@robertandrews has mentioned the idea of using the Dendron approach to PKM in Obsidian. This idea fascinates me—it suggests the possibility of a much better way to do something I’ve been halfheartedly trying to do for a long time.
Has anyone gotten a system like this working in Obsidian? How did you implement it? Is not using folders really better? Why? The article mentions “journaling, task management, creative writing, keeping track of interactions”…how would you do these? Are there resources about these things (my quick look didn’t turn up much)?
The main difference is that with a file structure something is either a folder or a note, whereas in Dendron everything is a note which can then have subnotes.
There’s nothing stopping you from using the Dendron naming convention in Obsidian (something similar was actually quote popular in the very basic Notational Velocity days). You’d miss some of the fancy Dendron stuff like folding the resulting outline or the ‘graph view’ that shows the outline relations rather than the links, but the basics will work fine. You could even point Dendron and Obsidian to the same folder if you want the benefits of both.
Alternatively, there is a ‘folder note’ plugin that allows you to link a note as the content of a folder in Obsidian (and then hide the note from the files). It has a very similar effect, except, at least when I tried it a while ago, you cannot really link to/from folders in this way.
If the only advantage to the naming convention system is the sense of hierarchy, I don’t think folders are better, but I do think you can get a similar sort of organization by using index or table of contents sheets.
Try making a document for each topic you want to place at the top of a hierarchy, and then get in the habit of giving every document a link to the most appropriate index sheet, or to one of its descendants. You can then view the backlinks on your index to get a list of child documents, or use the graph to get a good picture of all the links.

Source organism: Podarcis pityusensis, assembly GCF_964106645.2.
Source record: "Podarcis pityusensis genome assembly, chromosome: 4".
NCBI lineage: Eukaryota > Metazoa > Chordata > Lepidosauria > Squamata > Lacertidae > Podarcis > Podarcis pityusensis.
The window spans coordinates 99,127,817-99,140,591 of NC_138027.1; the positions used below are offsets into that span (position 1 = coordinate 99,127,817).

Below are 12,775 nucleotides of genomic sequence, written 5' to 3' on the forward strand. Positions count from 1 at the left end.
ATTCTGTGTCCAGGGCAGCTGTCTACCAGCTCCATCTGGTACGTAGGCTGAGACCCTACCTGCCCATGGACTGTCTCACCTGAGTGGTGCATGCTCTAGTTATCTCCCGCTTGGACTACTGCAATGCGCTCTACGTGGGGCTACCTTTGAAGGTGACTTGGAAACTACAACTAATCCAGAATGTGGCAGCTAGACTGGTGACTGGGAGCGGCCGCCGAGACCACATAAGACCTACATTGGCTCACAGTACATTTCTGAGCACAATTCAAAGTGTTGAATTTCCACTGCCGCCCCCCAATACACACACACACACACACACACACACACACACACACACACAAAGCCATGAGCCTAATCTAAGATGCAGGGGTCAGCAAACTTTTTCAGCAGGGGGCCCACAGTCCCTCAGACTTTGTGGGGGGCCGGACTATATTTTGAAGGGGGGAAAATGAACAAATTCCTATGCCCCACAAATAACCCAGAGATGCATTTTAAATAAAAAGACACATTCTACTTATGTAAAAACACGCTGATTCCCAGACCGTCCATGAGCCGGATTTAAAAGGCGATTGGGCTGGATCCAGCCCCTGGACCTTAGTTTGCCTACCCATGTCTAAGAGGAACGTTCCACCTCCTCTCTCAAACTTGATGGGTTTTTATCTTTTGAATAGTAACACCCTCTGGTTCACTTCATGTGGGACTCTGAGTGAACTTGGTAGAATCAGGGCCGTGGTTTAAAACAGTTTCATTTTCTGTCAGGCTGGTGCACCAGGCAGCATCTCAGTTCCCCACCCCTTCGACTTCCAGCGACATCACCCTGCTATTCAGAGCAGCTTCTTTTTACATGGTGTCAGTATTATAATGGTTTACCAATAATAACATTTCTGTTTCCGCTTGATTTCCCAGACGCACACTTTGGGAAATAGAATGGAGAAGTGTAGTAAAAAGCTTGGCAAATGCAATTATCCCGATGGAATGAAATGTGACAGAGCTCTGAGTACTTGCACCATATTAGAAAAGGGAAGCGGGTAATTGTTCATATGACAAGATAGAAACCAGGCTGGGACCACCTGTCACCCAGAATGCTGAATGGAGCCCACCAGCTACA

I like this approach because it allows the same document to be filed under multiple parents.
I do this. Folders are an anti-pattern in my perspective. And anti-ADHD. Hides notes where you forget them, adds more steps to find them, forces extra steps each time hierarchy changes, requires one extra step per specificity of hierarchy - all of which groups notes together more than they need to be.
GitHub - dobrovolsky/obsidain-structure intends to bring some of Dendron to Obsidian, but I’ve mostly done Dendron things (refactoring, etc) in VSCodium and the rest in Obsidian. I can highly recommend it
Of course we can implement Dendron-style filenames in Obsidian any time, but it would be great if Obsidian also had features like Dendron’s that support this file-naming scheme. For instance, Dendron’s tree view represents the flat directory as nested “folders”. As another example, Dendron’s “schemas” help enforce uniformity in naming as well as automatically applying the desired note template at every level of the hierarchy.
Manually implementing Dendron-style filenames has benefits, of course, first of which is a wonderful sense of tranquillity that results from having put things in their proper place. But a plugin supplying the supporting features would provide the best of Dendron without having to leave Obsidian.
I can use breadcrumbs plugin to navigate within a vault which contains Dendron’s dot-style hierarchical filenames. And use breadcrumbs codeblocks to visualize the tree view of all files located in this specific vault.
I can see a use case for this. Namely, when one’s note is 1000-2000 lines long (because I had created the text in MS Word and migrated my stuff), one could chop it up using this dot-style naming convention (where each dot corresponds to a Heading or a code block that merits more attention) and have the various parts embedded.
One downside is, you cannot search for embedded text in the newly-made main/trunk note.